Bearing in mind that early power transistors were limited in power output - 200mW max from a pair of OC72s, I think - it looks like a clever way of increasing the overall efficiency by combining power from both collector and emitter currents.

I'm fairly certain it was based on a Mullard design - perhaps somebody else will know more?

It is rare, but that is because of the added cost of the transformer design but, as has been said earlier, these sets were not cheap!
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Old 23rd Aug 2018, 11:00 am   #31
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Default Re: Bush TR82B

Thanks Terry.

I had wondered since there are no bias diodes or thermistors and it is just collector to base bias resistors, whether it might have been a way to create emitter resistors made from copper wire, that have a positive temperature coeffient and increase the emitter voltage with heating and have the advantage, unlike a real resistor, that the currents and ampere.turns in the emitter windings add to the collector windings and increase rather than lower the efficiency of the output stage. So it improves the situation for AC signals and helps stabilise the situation for DC with increases in temperature.

But there could be more behind the idea that I might find when I get it on the test bench. I expect it will sound pretty good with the celestion speaker. I guess another feature of this is it makes best use of the full battery voltage, which is always reduced to an extent by emitter degeneration resistors.

It is the only transistor radio I have ever seen that is wired like this, though there may be others. I still have to restore this TR-82, it is the version with AF117 transistors. I picked it up from an antique shop in York.
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Old 23rd Aug 2018, 11:02 am   #32
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Default Re: Bush TR82B

I recall the first 'faulty' TR82 I ever had any knowledge of. The model was introduced at around the same time I started work and, about 3 months later, a TR82 appeared in the workshop one morning for service under guarantee.

We apprentices - myself and Ray, 2 years my senior - were not allowed anywhere near this strange new beast, filled with these mysterious new transistor thingies (technical term) while the Service Manager and two field engineers formed a protective shield around it.

The fault was clearly audible - low frequency insatiability (motor boating).

Ray and I got on with our work whilst the trio pored over the circuit diagram and there were several mumbled 'what ifs', although whether they tried changing anything, I don't know.

An age passed before one of them thought to take an AVO prod to the beast.

I was then promptly dispatched downstairs to the shop for a new PP9!

Shortly after I returned, the sweet sounds of music and three sighs of relief drifted across the workshop with no trace of motor boating.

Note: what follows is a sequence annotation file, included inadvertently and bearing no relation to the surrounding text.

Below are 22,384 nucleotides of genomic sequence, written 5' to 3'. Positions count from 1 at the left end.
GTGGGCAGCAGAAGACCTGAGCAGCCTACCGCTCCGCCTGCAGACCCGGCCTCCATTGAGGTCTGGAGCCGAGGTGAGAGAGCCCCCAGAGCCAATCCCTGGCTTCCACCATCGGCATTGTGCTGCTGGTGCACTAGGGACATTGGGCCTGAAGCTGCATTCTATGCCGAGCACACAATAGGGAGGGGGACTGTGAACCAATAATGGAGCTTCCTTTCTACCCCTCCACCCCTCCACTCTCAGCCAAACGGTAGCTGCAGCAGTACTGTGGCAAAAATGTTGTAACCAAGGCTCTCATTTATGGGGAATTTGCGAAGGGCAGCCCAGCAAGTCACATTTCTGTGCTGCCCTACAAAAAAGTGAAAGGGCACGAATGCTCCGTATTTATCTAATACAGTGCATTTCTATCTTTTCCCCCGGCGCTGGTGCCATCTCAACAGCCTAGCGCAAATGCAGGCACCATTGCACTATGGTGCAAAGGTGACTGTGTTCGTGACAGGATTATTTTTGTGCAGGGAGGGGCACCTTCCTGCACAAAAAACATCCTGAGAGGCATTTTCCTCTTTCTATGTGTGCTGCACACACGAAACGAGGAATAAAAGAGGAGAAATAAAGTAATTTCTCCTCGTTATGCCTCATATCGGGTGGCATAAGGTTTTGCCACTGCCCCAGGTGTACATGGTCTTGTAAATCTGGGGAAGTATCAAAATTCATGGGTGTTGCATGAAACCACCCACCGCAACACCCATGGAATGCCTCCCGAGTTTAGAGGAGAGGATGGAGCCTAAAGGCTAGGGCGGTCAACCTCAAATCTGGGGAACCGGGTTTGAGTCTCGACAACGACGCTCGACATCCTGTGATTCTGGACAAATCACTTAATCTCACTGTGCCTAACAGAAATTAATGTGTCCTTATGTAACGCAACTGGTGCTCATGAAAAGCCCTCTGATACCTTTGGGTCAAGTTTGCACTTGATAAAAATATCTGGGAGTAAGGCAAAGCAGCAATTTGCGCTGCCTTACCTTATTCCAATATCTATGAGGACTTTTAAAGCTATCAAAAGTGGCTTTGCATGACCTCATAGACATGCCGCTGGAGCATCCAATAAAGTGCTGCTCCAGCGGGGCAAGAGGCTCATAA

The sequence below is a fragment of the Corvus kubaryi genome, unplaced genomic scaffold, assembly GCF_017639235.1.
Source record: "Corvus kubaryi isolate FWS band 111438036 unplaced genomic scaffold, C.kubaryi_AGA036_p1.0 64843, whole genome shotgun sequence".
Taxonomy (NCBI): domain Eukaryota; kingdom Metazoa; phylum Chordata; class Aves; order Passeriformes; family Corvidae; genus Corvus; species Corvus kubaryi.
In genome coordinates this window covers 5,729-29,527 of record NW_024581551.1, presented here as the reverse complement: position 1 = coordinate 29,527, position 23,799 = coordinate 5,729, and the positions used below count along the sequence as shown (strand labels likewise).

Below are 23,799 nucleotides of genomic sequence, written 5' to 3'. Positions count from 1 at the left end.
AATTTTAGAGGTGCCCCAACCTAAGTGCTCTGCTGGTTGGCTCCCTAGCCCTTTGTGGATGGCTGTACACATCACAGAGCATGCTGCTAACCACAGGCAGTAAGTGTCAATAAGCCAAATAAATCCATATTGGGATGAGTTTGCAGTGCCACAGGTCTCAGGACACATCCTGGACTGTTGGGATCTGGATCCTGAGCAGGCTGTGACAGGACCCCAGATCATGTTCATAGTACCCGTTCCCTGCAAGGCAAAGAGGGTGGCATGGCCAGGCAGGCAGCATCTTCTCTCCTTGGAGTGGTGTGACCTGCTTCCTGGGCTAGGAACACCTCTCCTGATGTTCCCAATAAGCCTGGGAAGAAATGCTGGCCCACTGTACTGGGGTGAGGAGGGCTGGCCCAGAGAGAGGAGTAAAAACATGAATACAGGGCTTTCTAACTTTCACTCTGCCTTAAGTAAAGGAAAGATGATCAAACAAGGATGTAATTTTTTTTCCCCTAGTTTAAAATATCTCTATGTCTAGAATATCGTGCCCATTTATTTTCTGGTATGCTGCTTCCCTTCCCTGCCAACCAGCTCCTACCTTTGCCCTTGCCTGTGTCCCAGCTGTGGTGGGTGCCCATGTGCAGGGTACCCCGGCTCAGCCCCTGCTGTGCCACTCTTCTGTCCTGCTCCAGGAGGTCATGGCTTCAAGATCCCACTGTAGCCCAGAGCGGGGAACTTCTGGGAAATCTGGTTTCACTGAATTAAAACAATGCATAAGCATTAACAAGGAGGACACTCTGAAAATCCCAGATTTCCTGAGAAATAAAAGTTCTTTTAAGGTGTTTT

In labour terms, a very expensive no-charge 'repair', though I'm sure that the customer would have been charged 3/9d for the new PP9!

I never experienced another TR82 with instability problems and, over the years, I've often wondered if it occurred to one of the trio to check the 100uF electrolytic across the 9V supply ...
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Old 23rd Aug 2018, 11:25 am   #33
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Default Re: Bush TR82B

Quote:
Originally Posted by Argus25 View Post
It is the only transistor radio I have ever seen that is wired like this, though there may be others. I still have to restore this TR-82, it is the version with AF117 transistors. I picked it up from an antique shop in York.
Barring dirty switches and controls, if the problem is more that faulty AF117s, I would be surprised (although some of the electrolytics may have dried out after all this time).

I remember when Bush announced that the original TR82 was going to bne discontinued and discounted the price to clear existing stocks. There was uproar from the trade because it had been such a good seller.

Bush received so many complaints, it was said, that they were forced to rethink and redesigned it to use the current AF117 in place of the obsolescent OC4x range. However, I don't recall much of a gap before the Mk.II version appeared, including a new tan colour scheme for the TR82D, so perhaps the story was apocryphal?

One thing that has always puzzled me: There was a TR82B and a TR82C, plus the later TR82D, so why was there no TR82A?
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Old 23rd Aug 2018, 1:30 pm   #34
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Default Re: Bush TR82B

Hi Terry,
Was always lead to believe the B & C refered to the Brass and Chrome trim versions not sure about the D though!
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Old 23rd Aug 2018, 2:03 pm   #35
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Default Re: Bush TR82B

Well, they certainly didn't refer to the cabinet colour or there would have been two Bs!